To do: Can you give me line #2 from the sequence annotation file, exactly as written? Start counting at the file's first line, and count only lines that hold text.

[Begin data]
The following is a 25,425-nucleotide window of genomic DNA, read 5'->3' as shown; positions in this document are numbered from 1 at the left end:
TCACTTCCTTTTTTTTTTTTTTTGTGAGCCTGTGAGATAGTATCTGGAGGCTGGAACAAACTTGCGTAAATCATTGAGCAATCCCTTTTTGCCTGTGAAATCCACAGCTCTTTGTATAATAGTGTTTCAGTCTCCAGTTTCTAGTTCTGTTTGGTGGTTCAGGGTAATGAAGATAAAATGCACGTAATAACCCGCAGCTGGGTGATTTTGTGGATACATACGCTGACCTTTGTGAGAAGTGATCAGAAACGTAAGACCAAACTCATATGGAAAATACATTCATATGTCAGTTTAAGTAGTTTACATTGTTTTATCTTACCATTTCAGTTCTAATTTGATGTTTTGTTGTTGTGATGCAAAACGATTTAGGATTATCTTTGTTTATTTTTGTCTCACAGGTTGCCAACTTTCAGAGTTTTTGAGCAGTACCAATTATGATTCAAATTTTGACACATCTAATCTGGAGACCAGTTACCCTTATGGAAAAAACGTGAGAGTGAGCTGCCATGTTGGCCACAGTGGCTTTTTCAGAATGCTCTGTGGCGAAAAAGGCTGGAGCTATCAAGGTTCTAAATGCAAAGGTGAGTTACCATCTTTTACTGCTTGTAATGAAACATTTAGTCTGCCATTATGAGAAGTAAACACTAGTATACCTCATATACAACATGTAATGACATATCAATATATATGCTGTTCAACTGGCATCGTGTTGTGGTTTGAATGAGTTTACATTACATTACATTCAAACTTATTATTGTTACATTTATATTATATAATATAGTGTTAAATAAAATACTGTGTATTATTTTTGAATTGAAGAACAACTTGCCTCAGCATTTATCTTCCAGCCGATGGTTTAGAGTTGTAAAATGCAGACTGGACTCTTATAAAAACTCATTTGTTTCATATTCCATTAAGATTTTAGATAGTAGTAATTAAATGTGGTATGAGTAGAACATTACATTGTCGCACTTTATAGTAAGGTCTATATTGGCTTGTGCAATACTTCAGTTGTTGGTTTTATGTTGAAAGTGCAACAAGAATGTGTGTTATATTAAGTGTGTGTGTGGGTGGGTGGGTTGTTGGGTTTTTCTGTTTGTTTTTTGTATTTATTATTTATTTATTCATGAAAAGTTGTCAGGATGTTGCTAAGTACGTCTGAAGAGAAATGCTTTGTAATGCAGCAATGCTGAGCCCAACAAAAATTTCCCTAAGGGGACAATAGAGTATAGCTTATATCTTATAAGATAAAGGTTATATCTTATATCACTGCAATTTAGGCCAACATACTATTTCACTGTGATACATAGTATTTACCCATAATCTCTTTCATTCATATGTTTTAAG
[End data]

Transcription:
TCACTTCCTTTTTTTTTTTTTTTGTGAGCCTGTGAGATAGTATCTGGAGGCTGGAACAAACTTGCGTAAATCATTGAGCAATCCCTTTTTGCCTGTGAAATCCACAGCTCTTTGTATAATAGTGTTTCAGTCTCCAGTTTCTAGTTCTGTTTGGTGGTTCAGGGTAATGAAGATAAAATGCACGTAATAACCCGCAGCTGGGTGATTTTGTGGATACATACGCTGACCTTTGTGAGAAGTGATCAGAAACGTAAGACCAAACTCATATGGAAAATACATTCATATGTCAGTTTAAGTAGTTTACATTGTTTTATCTTACCATTTCAGTTCTAATTTGATGTTTTGTTGTTGTGATGCAAAACGATTTAGGATTATCTTTGTTTATTTTTGTCTCACAGGTTGCCAACTTTCAGAGTTTTTGAGCAGTACCAATTATGATTCAAATTTTGACACATCTAATCTGGAGACCAGTTACCCTTATGGAAAAAACGTGAGAGTGAGCTGCCATGTTGGCCACAGTGGCTTTTTCAGAATGCTCTGTGGCGAAAAAGGCTGGAGCTATCAAGGTTCTAAATGCAAAGGTGAGTTACCATCTTTTACTGCTTGTAATGAAACATTTAGTCTGCCATTATGAGAAGTAAACACTAGTATACCTCATATACAACATGTAATGACATATCAATATATATGCTGTTCAACTGGCATCGTGTTGTGGTTTGAATGAGTTTACATTACATTACATTCAAACTTATTATTGTTACATTTATATTATATAATATAGTGTTAAATAAAATACTGTGTATTATTTTTGAATTGAAGAACAACTTGCCTCAGCATTTATCTTCCAGCCGATGGTTTAGAGTTGTAAAATGCAGACTGGACTCTTATAAAAACTCATTTGTTTCATATTCCATTAAGATTTTAGATAGTAGTAATTAAATGTGGTATGAGTAGAACATTACATTGTCGCACTTTATAGTAAGGTCTATATTGGCTTGTGCAATACTTCAGTTGTTGGTTTTATGTTGAAAGTGCAACAAGAATGTGTGTTATATTAAGTGTGTGTGTGGGTGGGTGGGTTGTTGGGTTTTTCTGTTTGTTTTTTGTATTTATTATTTATTTATTCATGAAAAGTTGTCAGGATGTTGCTAAGTACGTCTGAAGAGAAATGCTTTGTAATGCAGCAATGCTGAGCCCAACAAAAATTTCCCTAAGGGGACAATAGAGTATAGCTTATATCTTATAAGATAAAGGTTATATCTTATATCACTGCAATTTAGGCCAACATACTATTTCACTGTGATACATAGTATTTACCCATAATCTCTTTCATTCATATGTTTTAAG